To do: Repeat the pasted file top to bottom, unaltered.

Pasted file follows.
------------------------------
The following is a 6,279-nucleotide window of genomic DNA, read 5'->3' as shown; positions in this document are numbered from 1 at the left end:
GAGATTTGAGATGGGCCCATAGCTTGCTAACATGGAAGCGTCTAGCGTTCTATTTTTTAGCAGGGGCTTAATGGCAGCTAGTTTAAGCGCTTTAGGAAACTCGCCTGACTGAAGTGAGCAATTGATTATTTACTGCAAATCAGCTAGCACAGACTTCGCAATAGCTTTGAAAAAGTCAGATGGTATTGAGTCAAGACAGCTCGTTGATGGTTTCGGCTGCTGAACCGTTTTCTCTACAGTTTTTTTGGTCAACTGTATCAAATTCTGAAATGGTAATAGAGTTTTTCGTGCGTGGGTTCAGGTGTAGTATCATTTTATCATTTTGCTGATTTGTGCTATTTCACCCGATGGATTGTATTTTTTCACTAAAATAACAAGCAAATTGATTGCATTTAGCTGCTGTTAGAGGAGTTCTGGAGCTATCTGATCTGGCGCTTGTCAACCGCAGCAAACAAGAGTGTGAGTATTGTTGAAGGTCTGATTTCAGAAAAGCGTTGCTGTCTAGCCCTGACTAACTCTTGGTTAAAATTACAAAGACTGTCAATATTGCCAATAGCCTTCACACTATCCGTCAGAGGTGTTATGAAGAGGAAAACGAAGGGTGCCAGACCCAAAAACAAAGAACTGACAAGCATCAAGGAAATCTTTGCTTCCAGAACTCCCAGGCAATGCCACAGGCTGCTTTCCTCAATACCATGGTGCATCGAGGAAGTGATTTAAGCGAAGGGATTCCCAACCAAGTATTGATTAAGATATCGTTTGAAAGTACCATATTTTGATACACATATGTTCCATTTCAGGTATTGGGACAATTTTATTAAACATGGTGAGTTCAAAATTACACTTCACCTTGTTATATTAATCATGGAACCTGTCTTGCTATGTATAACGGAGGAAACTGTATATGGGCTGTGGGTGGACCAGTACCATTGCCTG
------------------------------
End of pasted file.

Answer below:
The following is a 6,279-nucleotide window of genomic DNA, read 5'->3' as shown; positions in this document are numbered from 1 at the left end:
GAGATTTGAGATGGGCCCATAGCTTGCTAACATGGAAGCGTCTAGCGTTCTATTTTTTAGCAGGGGCTTAATGGCAGCTAGTTTAAGCGCTTTAGGAAACTCGCCTGACTGAAGTGAGCAATTGATTATTTACTGCAAATCAGCTAGCACAGACTTCGCAATAGCTTTGAAAAAGTCAGATGGTATTGAGTCAAGACAGCTCGTTGATGGTTTCGGCTGCTGAACCGTTTTCTCTACAGTTTTTTTGGTCAACTGTATCAAATTCTGAAATGGTAATAGAGTTTTTCGTGCGTGGGTTCAGGTGTAGTATCATTTTATCATTTTGCTGATTTGTGCTATTTCACCCGATGGATTGTATTTTTTCACTAAAATAACAAGCAAATTGATTGCATTTAGCTGCTGTTAGAGGAGTTCTGGAGCTATCTGATCTGGCGCTTGTCAACCGCAGCAAACAAGAGTGTGAGTATTGTTGAAGGTCTGATTTCAGAAAAGCGTTGCTGTCTAGCCCTGACTAACTCTTGGTTAAAATTACAAAGACTGTCAATATTGCCAATAGCCTTCACACTATCCGTCAGAGGTGTTATGAAGAGGAAAACGAAGGGTGCCAGACCCAAAAACAAAGAACTGACAAGCATCAAGGAAATCTTTGCTTCCAGAACTCCCAGGCAATGCCACAGGCTGCTTTCCTCAATACCATGGTGCATCGAGGAAGTGATTTAAGCGAAGGGATTCCCAACCAAGTATTGATTAAGATATCGTTTGAAAGTACCATATTTTGATACACATATGTTCCATTTCAGGTATTGGGACAATTTTATTAAACATGGTGAGTTCAAAATTACACTTCACCTTGTTATATTAATCATGGAACCTGTCTTGCTATGTATAACGGAGGAAACTGTATATGGGCTGTGGGTGGACCAGTACCATTGCCTG